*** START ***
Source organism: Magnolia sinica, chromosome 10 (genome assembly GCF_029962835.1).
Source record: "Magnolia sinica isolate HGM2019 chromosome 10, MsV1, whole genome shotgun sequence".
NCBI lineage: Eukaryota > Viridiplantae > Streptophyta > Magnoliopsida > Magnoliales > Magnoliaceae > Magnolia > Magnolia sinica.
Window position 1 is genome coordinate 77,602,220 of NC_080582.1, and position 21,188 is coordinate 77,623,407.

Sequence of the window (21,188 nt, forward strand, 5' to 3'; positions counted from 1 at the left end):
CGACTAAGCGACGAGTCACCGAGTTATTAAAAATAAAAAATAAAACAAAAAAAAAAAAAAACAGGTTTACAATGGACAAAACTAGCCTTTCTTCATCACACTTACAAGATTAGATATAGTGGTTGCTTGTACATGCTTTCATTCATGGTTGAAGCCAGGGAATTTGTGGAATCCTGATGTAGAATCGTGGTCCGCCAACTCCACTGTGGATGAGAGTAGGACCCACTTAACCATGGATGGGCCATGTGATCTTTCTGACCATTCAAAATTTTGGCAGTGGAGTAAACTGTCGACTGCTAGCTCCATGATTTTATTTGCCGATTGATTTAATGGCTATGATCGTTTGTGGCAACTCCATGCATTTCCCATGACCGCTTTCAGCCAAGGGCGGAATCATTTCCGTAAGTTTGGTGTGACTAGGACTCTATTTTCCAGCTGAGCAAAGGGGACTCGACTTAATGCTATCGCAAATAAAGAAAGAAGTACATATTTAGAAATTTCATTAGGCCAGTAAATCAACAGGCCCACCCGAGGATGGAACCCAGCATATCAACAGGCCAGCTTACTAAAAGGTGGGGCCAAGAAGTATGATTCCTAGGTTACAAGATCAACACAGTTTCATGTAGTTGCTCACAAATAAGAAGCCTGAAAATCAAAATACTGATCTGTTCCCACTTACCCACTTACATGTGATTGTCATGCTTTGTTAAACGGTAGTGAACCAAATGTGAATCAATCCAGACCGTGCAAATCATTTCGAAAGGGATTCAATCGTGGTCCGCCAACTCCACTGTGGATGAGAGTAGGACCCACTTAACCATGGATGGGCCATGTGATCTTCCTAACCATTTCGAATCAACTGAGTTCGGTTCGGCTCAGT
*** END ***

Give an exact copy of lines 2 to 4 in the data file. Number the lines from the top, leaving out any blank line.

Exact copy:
Source record: "Magnolia sinica isolate HGM2019 chromosome 10, MsV1, whole genome shotgun sequence".
NCBI lineage: Eukaryota > Viridiplantae > Streptophyta > Magnoliopsida > Magnoliales > Magnoliaceae > Magnolia > Magnolia sinica.
Window position 1 is genome coordinate 77,602,220 of NC_080582.1, and position 21,188 is coordinate 77,623,407.